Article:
The inventory turnover ratio measures how often stock is sold and replaced over time. It’s a vital inventory accounting metric for monitoring sales and managing perishable goods – without it, your business will struggle to operate efficiently and could start losing money fast.
This guide reveals how the inventory turnover ratio works, why it’s important, and how to improve it.
In this inventory turnover ratio guide:
What is inventory turnover?
Inventory turnover is the speed and regularity with which your organisation sells its physical goods. The purpose of measuring inventory turnover is to identify how many units of inventory your business has sold in a specific period compared to your units of inventory on hand.
Inventory turnover is expressed as a financial ratio.
The inventory turnover ratio reflects the frequency of your inventory turnover – the number of times your inventory turns over within a specified period – relative to its cost of goods sold (COGS) for that same period.
This ratio helps you to determine how efficiently you are managing and selling inventory and is a key indicator of the overall health of your business.
Inventory turnover period
The inventory turnover period is the time taken from when you purchase inventory until the time those goods are sold. It tells you how many days it takes for you to sell your on-hand inventory stock.
The inventory turnover period for your business divides the days within the sales period by your inventory turnover ratio. It calculates the average number of days it takes you to sell your inventory and highlights how efficiently you use your inventory assets.
High inventory turnover or low inventory turnover – what’s better?
Do I want my inventory turnover to be high or low? What’s the difference?
A low inventory turnover indicates two things: either sales are weak, or you have excessive inventory. Conversely, a high inventory turnover suggests strong sales – but this could also be attributed to inadequate inventory levels.
A low inventory turnover can be an advantage during periods of inflation if it reflects larger inventory purchases ahead of supplier price increases, anticipated supply chain disruptions, or periods of higher demand.
The cause of either a high or a low inventory turnover rate may also denote problems with your current sales and marketing strategy. However, ensuring you have sufficient inventory to meet sales demand is better than having to scale down inventory because your business sales have slowed.
Inventory turnover ratio
The inventory turnover ratio is a financial ratio showing how many times a company turned over its inventory relative to its cost of goods sold (COGS) in each period. To calculate how many days it takes, on average, to sell your inventory you divide the days in the accounting period, by your inventory turnover ratio.
The inventory turnover ratio formula looks like this:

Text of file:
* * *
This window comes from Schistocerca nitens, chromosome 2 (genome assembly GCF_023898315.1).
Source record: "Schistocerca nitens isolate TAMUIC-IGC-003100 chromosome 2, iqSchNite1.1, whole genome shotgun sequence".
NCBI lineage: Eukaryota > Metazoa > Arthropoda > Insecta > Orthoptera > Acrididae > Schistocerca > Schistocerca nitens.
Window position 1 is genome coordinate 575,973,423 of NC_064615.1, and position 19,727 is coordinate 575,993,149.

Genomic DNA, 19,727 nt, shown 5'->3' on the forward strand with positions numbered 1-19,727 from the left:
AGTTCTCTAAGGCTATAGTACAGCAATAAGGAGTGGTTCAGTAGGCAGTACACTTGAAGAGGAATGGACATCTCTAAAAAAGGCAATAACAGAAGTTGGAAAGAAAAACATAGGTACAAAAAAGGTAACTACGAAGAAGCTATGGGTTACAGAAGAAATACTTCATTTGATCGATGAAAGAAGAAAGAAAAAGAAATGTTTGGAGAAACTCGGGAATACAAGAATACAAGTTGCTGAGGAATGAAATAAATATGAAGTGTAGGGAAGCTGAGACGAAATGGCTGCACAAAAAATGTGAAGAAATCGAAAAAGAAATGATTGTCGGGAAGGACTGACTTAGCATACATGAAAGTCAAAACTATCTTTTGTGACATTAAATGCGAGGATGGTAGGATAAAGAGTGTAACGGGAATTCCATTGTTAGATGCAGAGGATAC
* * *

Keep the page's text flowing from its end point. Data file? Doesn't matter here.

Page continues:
Cost of Goods Sold / Average Inventory = Inventory Turnover Ratio
The inventory turnover ratio is an efficiency ratio that measures how effectively your business is using its assets. It helps you to make better purchasing, manufacturing, pricing, and marketing decisions based on the data revealed.
What is a good inventory turnover ratio?
The optimal inventory turnover ratio for your business will largely depend on the industry you’re in and the size of your business. An inventory turnover ratio of between 4–6 is usually a good indicator that your sales and inventory orders are balanced. However, most industries view a good inventory turnover ratio as between 5–10 which strikes a nice balance between having enough inventory on hand to meet customer demand without the need for frequent reordering.
Data from CSI Market revealed that the Services and Energy sectors had the highest inventory turnover ratios on average in Q1 of 2023, while Conglomerates and Capital Goods had the lowest inventory turnover ratios.
There are many reasons why your turnover ratio could be low.
When your inventory turnover ratio is low, you should undertake an inventory analysis to determine the cause. If your competitors are offering a lower price, then it’s time to revisit your pricing strategy. Where market demand has declined for certain products look at what alternatives you can add to your inventory mix.
If your inventory is piling up, you might need to rethink your purchasing strategy to prevent too much capital tied up in inventory.
Inventory turnover ratio vs inventory days
The inventory turnover ratio establishes the number of times you sell and replace your inventory within a specific timeframe. Inventory days or Days Sales in Inventory (DSI), on the other hand, measures the average number of days it takes your business to convert your entire inventory to sales.
While the two appear similar, you need to establish your inventory turnover before you can determine inventory days, as the turnover ratio is an element of the DSI formula:
Number of Days in the Accounting Period / Inventory Turnover = Day Sales in Inventory
DSI is inversely proportional to inventory turnover, meaning that when your DSI is low your inventory turnover will be high. Conversely, when your DSI is high your inventory turnover will be low.
A high DSI may indicate insufficient demand for your product and is an opportunity for you to assess factors such as pricing and promotion.
WIP inventory turnover ratio
The Work-In-Process (WIP) inventory turnover ratio measures the rate at which your inventory of WIP materials moves on to the completion or finished goods stage and is replaced within a specific timeframe.
WIP inventory turnover is typically measured the same way as the turnover ratio used for finished goods inventory. It’s calculated as the COGS for the period and then divided by the average on-hand WIP material value.
The WIP inventory turnover formula looks like this:
Cost of Goods Sold / Average On-hand WIP Value = WIP Inventory Turnover Ratio
This value is measured at factory cost for the most recent financial year and includes all materials, components, and subassemblies representative of partially completed production. Factory or plant costs include both material and labour, as well as factory overheads.
How to calculate inventory turnover
The two simple ways to calculate inventory turnover are by using the inventory turnover formula or an inventory turnover calculator.